A brief histroy and overview on Australian convicts who were sent to Australia to help solve the problems of the overcrowded prisons in England and to expand the British Empire.
Australia is generally very proud of its convict past. It says a lot about a country and its people that it started out as no more than a dumping ground for the British Isles and yet today stands proudly as a democratic and free nation with one of the greatest lifestyles on earth.
The First Fleet of 11 ships arrived in Botany Bay in 1788 with 780 of the first Australian convicts plus the ship's crew, heavily armed marines and their wives.
Two more convict fleets followed in 1790 and 1791 and so New South Wales began its life as a lowly penal colony, a home for troublemakers, petty thieves, scoundrels, malefactors, murderers and miscreants.
Life was tough for those first Australian convicts! By 1792 the settlement had survived its first and worst five years. Sydney was a rough place but it was still there and growing.
Just after landing the food situation in the colony became critical as the land wasn't fertile enough to produce any food and it looked like the whole population might starve to death.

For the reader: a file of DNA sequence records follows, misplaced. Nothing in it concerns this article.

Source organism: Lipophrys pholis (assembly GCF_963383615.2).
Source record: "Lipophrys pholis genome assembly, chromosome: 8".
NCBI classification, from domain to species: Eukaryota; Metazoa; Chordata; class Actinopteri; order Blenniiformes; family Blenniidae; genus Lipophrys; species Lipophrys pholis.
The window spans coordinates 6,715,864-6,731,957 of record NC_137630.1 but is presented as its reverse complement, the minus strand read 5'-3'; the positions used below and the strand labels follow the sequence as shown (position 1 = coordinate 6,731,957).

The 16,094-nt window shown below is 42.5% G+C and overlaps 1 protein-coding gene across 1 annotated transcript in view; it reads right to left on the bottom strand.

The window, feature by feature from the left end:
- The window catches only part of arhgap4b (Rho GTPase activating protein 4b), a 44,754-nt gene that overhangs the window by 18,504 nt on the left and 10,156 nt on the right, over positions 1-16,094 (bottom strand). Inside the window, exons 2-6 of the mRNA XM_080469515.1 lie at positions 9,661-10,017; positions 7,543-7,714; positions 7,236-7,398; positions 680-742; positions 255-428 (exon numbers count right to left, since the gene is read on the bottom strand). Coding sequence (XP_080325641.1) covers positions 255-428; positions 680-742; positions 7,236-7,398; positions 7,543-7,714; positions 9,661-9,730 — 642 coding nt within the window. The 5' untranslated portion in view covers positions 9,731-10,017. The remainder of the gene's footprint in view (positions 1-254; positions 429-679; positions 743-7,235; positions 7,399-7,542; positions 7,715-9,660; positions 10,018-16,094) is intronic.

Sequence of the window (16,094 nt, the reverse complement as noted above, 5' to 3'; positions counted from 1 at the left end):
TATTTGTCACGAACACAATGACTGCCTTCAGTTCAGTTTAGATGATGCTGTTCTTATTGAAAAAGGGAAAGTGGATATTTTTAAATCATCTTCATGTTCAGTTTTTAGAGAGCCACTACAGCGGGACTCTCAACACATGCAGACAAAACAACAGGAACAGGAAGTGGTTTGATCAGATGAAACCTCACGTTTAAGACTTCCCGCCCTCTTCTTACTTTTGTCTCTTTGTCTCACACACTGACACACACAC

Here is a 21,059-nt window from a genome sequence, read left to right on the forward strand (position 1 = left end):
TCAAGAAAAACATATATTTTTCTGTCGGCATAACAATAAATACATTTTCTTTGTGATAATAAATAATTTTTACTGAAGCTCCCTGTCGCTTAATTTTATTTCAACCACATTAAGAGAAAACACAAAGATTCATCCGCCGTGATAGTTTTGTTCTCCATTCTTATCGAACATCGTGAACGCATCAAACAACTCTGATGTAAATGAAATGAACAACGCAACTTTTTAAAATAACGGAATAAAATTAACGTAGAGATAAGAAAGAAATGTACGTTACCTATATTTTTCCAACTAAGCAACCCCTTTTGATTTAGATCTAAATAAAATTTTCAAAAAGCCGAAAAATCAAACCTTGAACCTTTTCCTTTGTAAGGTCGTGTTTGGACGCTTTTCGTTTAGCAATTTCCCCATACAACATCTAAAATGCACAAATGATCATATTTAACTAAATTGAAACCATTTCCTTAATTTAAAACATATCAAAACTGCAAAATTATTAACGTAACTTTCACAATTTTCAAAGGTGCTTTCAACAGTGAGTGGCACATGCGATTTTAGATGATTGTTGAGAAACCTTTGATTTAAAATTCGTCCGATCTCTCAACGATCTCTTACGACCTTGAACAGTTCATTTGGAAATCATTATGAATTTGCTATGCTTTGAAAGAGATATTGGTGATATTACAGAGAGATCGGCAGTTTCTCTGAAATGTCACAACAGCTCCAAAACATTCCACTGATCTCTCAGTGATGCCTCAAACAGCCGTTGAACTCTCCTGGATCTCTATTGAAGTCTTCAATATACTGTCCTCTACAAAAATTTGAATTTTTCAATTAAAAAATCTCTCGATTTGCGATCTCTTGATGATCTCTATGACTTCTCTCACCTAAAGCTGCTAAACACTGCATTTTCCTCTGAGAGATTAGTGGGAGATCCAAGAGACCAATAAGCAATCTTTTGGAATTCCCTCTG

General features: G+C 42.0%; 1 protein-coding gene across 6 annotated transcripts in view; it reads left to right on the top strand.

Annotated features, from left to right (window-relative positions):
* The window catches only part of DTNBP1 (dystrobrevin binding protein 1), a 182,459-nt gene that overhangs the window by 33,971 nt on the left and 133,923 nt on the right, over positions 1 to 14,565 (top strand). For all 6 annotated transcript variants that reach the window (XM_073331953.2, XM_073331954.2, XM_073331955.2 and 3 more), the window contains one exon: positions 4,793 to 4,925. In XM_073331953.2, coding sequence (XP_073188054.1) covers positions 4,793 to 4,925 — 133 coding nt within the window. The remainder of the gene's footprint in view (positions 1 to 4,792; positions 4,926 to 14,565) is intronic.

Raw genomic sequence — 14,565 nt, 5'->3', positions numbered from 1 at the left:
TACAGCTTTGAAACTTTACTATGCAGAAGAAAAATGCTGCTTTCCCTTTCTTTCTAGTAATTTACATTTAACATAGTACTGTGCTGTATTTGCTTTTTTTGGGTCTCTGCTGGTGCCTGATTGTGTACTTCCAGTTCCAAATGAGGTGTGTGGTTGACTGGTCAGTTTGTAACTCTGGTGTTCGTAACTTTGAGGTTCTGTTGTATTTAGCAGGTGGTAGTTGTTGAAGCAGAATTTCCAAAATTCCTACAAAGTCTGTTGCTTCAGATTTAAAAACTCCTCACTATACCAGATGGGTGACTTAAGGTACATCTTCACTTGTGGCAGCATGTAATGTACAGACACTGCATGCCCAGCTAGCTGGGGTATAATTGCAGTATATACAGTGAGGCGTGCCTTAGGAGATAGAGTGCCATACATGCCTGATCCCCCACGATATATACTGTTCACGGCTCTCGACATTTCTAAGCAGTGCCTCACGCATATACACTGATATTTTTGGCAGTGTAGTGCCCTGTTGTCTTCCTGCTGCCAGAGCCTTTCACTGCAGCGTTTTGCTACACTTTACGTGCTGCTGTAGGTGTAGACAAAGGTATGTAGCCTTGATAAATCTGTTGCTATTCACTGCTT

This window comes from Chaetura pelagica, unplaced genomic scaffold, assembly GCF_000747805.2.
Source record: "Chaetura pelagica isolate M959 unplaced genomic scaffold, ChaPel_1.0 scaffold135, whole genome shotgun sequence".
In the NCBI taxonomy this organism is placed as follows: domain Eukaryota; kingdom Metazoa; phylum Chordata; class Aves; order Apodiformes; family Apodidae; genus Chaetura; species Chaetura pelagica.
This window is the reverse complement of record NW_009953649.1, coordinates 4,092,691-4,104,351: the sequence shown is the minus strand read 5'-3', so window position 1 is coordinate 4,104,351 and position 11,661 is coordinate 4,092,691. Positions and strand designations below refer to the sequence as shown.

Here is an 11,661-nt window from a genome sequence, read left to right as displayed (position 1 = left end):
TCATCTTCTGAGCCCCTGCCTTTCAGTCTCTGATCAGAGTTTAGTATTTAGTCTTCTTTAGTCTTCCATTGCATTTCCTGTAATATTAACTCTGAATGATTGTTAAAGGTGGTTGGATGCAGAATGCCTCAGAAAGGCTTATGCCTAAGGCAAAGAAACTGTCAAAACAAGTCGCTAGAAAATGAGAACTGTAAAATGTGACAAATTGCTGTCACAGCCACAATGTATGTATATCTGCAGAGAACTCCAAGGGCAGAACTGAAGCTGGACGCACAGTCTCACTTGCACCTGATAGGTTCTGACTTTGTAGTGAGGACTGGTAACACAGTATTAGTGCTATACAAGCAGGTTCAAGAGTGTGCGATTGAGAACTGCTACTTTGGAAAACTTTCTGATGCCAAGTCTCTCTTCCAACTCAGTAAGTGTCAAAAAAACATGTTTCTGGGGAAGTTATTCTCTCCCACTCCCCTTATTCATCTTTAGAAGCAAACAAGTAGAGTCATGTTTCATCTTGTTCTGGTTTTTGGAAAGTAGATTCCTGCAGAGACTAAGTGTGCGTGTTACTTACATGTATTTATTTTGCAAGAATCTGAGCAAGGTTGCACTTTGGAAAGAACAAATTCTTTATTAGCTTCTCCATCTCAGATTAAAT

As a precaution, Governor Phillip sent the Sirius to the Cape of Good Hope where flour and other food were available. The ship left Sydney Cove on 2 October 1788 and returned on 6 May 1789, after covering 36,000 kilometres, bringing food and other supplies; the colony survived its first disaster.
Over the next 65 years 165,000 Australian convicts were transported to Australia. Most were poor and illiterate, victims of the punitive laws and social conditions in Georgian England.
Eight out of ten prisoners were convicted for a minor larceny of some description and the average age of a transportee was 26.
Most were young men but their number also included children who were either convicted of crimes or were making the journey with their mothers, and just one in six transportees was a woman.
Depending on the offence, for the first 40 years of transportation Australian convicts were sentenced to terms of seven years, 10 years, or life. The early convicts were all sent to Botany Bay, but by the early 1800s they were also being sent directly to destinations such as Norfolk Island, Van Diemen's Land, Port Macquarie and Moreton Bay.
The first of the free settlers began to arrive in 1793 and shortly thereafter convicts began to win their freedom through recognition of their good behaviour. Good behaviour meant that convicts rarely served their full term and could qualify for a "Ticket of Leave", Certificate of Freedom, Conditional Pardon or even an Absolute Pardon.
This allowed convicts to earn their own living and live independently, mixing with the free settlers and joining the wider community. The 'ticket of leave' licences were developed first to save money, but they then became a central part of the convict system which provided the model for later systems of probation for prisoners.